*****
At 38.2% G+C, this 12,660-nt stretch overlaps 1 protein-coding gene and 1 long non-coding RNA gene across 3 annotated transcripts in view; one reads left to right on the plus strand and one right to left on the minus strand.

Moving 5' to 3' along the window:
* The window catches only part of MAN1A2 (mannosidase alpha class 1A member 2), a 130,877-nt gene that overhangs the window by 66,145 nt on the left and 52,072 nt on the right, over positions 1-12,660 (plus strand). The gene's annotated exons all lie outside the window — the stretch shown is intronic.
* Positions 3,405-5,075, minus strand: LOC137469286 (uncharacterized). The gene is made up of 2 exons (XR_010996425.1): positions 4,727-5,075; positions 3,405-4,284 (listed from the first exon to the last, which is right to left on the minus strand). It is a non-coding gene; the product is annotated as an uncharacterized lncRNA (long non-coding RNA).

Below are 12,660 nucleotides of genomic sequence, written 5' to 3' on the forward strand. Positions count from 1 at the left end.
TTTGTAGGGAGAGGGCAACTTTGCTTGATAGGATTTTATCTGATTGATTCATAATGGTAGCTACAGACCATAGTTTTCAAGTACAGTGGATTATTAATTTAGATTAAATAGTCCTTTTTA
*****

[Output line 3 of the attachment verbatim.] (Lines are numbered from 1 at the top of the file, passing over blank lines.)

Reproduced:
* The window catches only part of MAN1A2 (mannosidase alpha class 1A member 2), a 130,877-nt gene that overhangs the window by 66,145 nt on the left and 52,072 nt on the right, over positions 1-12,660 (plus strand). The gene's annotated exons all lie outside the window — the stretch shown is intronic.